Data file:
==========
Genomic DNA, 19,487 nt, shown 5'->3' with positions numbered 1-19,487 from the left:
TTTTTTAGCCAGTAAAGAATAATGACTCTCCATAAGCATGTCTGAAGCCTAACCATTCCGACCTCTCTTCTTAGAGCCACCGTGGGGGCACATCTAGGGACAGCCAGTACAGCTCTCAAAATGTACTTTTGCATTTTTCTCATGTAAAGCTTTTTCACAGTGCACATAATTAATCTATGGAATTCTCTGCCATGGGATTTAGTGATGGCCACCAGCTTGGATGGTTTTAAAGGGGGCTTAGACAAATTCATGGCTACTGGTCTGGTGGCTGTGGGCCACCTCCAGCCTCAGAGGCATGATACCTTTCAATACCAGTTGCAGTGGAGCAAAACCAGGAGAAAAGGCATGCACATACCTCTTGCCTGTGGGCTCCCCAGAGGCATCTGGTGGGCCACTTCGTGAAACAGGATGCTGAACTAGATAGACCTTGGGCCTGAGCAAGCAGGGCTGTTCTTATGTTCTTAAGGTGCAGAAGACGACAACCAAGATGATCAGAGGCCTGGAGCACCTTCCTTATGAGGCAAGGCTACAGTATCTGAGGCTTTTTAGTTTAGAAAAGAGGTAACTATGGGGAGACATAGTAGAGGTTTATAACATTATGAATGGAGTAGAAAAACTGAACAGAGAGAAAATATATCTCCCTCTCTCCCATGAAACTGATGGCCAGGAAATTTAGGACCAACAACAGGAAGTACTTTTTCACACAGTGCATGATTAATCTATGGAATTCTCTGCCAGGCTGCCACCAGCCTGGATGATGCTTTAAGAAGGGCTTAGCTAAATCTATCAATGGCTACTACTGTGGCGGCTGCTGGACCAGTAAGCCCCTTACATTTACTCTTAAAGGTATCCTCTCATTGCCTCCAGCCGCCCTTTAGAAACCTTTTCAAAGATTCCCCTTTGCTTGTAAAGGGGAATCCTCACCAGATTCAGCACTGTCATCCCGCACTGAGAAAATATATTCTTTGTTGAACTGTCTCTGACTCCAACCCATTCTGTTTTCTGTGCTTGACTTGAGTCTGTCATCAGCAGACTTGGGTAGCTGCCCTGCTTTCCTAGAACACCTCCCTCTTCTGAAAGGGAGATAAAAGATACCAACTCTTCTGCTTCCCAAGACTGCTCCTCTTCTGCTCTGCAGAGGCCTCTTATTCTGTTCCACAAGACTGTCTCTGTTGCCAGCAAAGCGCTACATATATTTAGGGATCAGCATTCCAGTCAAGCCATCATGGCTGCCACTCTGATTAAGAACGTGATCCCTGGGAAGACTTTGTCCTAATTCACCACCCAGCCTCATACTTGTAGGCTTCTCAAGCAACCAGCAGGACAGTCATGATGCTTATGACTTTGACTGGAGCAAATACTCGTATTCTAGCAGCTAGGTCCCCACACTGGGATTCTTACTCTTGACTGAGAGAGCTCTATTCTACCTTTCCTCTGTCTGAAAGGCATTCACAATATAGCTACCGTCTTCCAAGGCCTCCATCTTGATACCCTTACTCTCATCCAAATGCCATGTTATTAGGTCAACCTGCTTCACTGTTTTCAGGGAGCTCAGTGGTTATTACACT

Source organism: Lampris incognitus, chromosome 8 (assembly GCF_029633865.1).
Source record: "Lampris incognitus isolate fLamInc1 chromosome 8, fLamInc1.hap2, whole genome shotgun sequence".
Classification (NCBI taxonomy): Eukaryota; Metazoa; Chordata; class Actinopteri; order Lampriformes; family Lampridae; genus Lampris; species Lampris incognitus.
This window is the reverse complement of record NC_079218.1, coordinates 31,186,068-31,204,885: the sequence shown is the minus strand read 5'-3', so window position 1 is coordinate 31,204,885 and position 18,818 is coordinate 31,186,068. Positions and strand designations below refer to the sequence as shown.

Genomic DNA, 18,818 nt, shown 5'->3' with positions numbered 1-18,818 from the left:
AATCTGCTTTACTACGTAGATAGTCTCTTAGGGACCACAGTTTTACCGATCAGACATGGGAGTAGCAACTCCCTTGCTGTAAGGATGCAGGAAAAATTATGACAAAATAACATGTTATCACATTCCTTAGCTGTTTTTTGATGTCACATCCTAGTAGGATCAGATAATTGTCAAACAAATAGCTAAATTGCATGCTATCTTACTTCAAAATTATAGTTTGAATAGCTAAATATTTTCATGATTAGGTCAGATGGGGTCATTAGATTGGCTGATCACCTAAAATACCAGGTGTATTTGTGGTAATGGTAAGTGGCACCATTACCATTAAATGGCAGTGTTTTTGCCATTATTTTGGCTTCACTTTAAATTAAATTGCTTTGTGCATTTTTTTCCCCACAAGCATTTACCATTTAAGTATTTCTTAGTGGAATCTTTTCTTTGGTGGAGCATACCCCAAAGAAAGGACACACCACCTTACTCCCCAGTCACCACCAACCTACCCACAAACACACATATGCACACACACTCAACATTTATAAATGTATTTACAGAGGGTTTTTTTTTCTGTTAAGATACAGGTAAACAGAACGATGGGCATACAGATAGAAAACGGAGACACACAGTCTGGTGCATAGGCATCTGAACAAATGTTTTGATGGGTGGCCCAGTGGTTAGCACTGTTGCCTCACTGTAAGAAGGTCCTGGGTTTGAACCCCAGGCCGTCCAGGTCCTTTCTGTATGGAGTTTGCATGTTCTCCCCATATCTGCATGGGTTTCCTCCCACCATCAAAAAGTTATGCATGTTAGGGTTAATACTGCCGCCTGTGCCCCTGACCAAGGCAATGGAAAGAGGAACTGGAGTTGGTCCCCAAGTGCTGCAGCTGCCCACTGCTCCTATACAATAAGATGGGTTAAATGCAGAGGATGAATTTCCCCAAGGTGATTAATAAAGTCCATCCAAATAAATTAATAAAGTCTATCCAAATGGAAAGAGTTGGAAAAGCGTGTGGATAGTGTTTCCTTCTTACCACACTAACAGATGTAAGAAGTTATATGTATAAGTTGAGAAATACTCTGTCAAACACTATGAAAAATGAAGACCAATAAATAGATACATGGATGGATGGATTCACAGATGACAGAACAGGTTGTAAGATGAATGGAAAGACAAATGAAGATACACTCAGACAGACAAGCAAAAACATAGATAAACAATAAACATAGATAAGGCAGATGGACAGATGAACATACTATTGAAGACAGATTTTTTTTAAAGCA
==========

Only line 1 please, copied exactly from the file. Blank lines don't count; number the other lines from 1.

Genomic DNA, 19,487 nt, shown 5'->3' with positions numbered 1-19,487 from the left: